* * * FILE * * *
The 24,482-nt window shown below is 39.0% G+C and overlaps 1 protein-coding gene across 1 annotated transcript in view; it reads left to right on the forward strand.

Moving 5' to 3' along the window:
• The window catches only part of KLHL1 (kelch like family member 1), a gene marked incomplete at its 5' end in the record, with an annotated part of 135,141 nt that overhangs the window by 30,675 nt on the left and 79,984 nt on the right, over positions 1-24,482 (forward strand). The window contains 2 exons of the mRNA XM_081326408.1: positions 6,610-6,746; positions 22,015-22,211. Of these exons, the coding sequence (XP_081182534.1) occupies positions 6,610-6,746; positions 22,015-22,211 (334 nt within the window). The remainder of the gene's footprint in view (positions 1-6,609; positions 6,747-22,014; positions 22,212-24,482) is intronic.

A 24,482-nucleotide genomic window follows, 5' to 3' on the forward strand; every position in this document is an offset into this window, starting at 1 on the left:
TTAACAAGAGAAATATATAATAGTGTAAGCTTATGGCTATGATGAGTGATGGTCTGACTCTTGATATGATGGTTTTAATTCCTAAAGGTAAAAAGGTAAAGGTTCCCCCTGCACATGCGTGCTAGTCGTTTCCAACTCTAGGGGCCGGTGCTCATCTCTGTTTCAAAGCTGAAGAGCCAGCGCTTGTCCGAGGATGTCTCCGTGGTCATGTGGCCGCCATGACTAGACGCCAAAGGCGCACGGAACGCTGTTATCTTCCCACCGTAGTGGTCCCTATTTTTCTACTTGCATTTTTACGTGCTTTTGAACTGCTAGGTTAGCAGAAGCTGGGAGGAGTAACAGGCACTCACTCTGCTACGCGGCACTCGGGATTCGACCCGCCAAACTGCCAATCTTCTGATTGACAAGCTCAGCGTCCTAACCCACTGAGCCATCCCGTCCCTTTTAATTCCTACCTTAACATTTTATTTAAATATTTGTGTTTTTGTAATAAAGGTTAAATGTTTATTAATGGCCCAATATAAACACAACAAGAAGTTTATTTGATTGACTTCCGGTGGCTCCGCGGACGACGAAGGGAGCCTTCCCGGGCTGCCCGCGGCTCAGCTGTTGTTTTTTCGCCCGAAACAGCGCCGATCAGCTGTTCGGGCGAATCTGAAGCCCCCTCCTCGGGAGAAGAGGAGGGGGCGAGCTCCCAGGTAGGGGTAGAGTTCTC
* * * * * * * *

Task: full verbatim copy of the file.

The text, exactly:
The 24,482-nt window shown below is 39.0% G+C and overlaps 1 protein-coding gene across 1 annotated transcript in view; it reads left to right on the forward strand.

Moving 5' to 3' along the window:
• The window catches only part of KLHL1 (kelch like family member 1), a gene marked incomplete at its 5' end in the record, with an annotated part of 135,141 nt that overhangs the window by 30,675 nt on the left and 79,984 nt on the right, over positions 1-24,482 (forward strand). The window contains 2 exons of the mRNA XM_081326408.1: positions 6,610-6,746; positions 22,015-22,211. Of these exons, the coding sequence (XP_081182534.1) occupies positions 6,610-6,746; positions 22,015-22,211 (334 nt within the window). The remainder of the gene's footprint in view (positions 1-6,609; positions 6,747-22,014; positions 22,212-24,482) is intronic.

A 24,482-nucleotide genomic window follows, 5' to 3' on the forward strand; every position in this document is an offset into this window, starting at 1 on the left:
TTAACAAGAGAAATATATAATAGTGTAAGCTTATGGCTATGATGAGTGATGGTCTGACTCTTGATATGATGGTTTTAATTCCTAAAGGTAAAAAGGTAAAGGTTCCCCCTGCACATGCGTGCTAGTCGTTTCCAACTCTAGGGGCCGGTGCTCATCTCTGTTTCAAAGCTGAAGAGCCAGCGCTTGTCCGAGGATGTCTCCGTGGTCATGTGGCCGCCATGACTAGACGCCAAAGGCGCACGGAACGCTGTTATCTTCCCACCGTAGTGGTCCCTATTTTTCTACTTGCATTTTTACGTGCTTTTGAACTGCTAGGTTAGCAGAAGCTGGGAGGAGTAACAGGCACTCACTCTGCTACGCGGCACTCGGGATTCGACCCGCCAAACTGCCAATCTTCTGATTGACAAGCTCAGCGTCCTAACCCACTGAGCCATCCCGTCCCTTTTAATTCCTACCTTAACATTTTATTTAAATATTTGTGTTTTTGTAATAAAGGTTAAATGTTTATTAATGGCCCAATATAAACACAACAAGAAGTTTATTTGATTGACTTCCGGTGGCTCCGCGGACGACGAAGGGAGCCTTCCCGGGCTGCCCGCGGCTCAGCTGTTGTTTTTTCGCCCGAAACAGCGCCGATCAGCTGTTCGGGCGAATCTGAAGCCCCCTCCTCGGGAGAAGAGGAGGGGGCGAGCTCCCAGGTAGGGGTAGAGTTCTC